There’s always a point in every competitive game’s life where it’s faced with the threat of death by any number of factors. Maybe another game is coming out soon. Maybe there isn’t much interest at the casual level anymore. Maybe the scene itself is toxic and broken. Who knows. All we know is that it’s there, somewhere; hiding in the corners of angry tweets and Reddit threads, casting shadows from the swamp of dubious interviews. For Street Fighter V to get through 2017, it’s going to have to tighten its red headband and combat boots because that threat is about to bust out a 75% combo and make a bad situation unrecoverable.
Yes, the FGC is insular and blah blah blah. Independent events and “growing a local scene” etc. etc. Let’s deal with what Yoshinori Ono said last year, though: Street Fighter V is supposed to be, or become, a major esport. The problem here is that all we really have is the CPT that’s even remotely “esports” about Street Fighter. Sure, there are the Red Bull and ESL events, but they basically play out like small tournaments with high production value. There aren’t any circuits out there that yield a true esports experience for players or fans. ESL’s King of the Hill events are cool and sort of have a hybrid feel to them, but they’re very small in scale and typically on at non-prime times. It’s as if Street Fighter is a bucket of Legos that don’t really fit together in terms of what Capcom has envisioned. Strike one.
All anyone needs to do is look to the botched launch that Street Fighter V suffered through to have an understanding of the state of casual interest with the flagship fighter. When you rush a title with massive hype so that it’s ready for your pro circuit, chances are you’re going to be leaving a ton of casual fans in the cold, and a good chunk of change on the table. As the DLC characters trickled in throughout last year, so did a small number of fans, but it’s nothing to write home about. The arrival of a cinematic story and fan-favorite fighter, Akuma, also helped out, but the following is still pretty weak. Even the new and highly interactive Savage Series only pulls in a couple hundred viewers a night. That’s not good, considering you can just go to a random amateur Overwatch stream and see much better numbers. Strike 2. In all honesty, this point could be a dagger in the heart of Street Fighter V in a few months. More on that in a second.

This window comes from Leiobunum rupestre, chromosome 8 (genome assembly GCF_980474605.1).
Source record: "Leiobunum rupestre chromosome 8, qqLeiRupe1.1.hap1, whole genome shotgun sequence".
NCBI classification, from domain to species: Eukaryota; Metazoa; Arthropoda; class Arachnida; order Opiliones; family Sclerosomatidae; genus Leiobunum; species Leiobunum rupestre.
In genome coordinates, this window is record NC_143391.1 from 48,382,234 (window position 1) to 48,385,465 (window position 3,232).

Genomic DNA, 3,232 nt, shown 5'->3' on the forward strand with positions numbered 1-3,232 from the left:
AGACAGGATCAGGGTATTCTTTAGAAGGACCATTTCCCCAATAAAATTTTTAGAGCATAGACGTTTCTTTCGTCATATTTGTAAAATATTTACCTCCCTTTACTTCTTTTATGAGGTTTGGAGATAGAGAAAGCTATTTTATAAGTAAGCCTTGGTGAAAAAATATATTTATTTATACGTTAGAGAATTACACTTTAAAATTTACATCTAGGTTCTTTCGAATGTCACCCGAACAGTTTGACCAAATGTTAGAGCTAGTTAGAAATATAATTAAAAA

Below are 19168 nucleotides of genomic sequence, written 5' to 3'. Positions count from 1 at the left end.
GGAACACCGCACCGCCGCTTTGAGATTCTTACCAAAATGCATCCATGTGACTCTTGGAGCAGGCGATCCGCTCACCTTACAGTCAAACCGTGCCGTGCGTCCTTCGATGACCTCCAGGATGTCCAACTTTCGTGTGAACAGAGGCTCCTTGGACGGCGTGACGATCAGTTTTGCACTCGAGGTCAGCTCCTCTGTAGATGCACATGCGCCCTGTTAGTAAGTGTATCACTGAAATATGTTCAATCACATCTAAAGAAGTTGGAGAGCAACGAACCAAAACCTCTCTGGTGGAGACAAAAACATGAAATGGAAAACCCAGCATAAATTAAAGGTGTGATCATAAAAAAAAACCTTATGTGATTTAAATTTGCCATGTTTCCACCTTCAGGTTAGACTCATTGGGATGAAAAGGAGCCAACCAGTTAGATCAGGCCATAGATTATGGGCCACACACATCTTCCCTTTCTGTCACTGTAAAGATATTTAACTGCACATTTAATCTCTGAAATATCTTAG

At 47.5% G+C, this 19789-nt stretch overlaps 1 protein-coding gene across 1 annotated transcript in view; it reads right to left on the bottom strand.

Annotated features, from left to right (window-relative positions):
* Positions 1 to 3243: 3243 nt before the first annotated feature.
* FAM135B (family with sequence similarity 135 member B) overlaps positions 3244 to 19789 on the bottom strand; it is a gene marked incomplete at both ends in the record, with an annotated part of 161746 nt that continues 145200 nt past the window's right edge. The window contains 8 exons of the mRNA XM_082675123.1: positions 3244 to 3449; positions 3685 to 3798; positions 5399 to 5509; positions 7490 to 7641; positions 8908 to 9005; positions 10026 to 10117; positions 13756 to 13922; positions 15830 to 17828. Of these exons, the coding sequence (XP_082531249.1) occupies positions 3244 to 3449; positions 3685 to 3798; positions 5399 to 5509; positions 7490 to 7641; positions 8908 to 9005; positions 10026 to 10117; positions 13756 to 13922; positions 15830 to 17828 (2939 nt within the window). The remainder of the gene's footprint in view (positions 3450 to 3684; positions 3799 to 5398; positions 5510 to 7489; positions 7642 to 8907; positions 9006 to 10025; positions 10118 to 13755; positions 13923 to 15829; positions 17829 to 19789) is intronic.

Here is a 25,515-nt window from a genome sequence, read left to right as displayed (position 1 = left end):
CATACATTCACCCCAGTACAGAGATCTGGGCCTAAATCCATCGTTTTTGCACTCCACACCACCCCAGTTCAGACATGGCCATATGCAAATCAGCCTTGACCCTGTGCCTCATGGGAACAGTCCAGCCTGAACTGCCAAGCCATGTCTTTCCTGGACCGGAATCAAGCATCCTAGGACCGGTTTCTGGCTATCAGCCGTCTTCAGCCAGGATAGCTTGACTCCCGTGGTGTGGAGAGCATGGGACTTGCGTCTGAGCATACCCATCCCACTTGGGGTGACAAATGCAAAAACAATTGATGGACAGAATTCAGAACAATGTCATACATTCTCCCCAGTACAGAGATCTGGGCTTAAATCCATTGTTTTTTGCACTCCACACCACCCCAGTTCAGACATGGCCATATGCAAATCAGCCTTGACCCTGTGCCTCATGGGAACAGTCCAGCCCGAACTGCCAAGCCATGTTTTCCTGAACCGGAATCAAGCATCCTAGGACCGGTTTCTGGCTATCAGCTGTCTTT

There will always be gripes within any gaming community regarding a game’s mechanics or patches or whatever. In fact, if you don’t see some degree of anger and passion, you’re probably not playing a very good competitive game. So there’s that. But what about when premier players are constantly bad-mouthing a game like it killed their families? Street Fighter V is not perfect by any means. Capcom has tried to casual-ify it into the ground, and the end result so far has been questionable at the very best. Many pros claim that it lacks depth at the highest levels of play, while newcomers still don’t have a platform to learn the basics of timings and frame data. People of all levels are calling Street Fighter V trash, even some people who are paid to play it. So pros are bored, and newcomers not only can’t learn, but then see the Twitter mudslinging and very defamatory interviews and discussions about the game they’re trying to break into? Good luck with that. Strike 3.
Bullets are already loaded, and a blind hand is reaching for two more rounds in Injustice 2 and Tekken 7. What hope does Street Fighter V have? Frosty Faustings and its predictable winner, NuckleDu (even if he didn’t win, just looking at the roster should give you at least three names that would probably end up walking with it)? The treadmill has to stop. Even event organizers openly joke about pools being a total snoozefest, and that the meat-and-potatoes of most tournaments is in the top eight. Is this the “premier” esports model that Capcom will be forced to settle for? If I was mildly optimistic about my favorite fighting game last month, I’m basically staring at my watch now as an esports and FGC consumer. I’m thinking there will be much better content available to us in the very near future.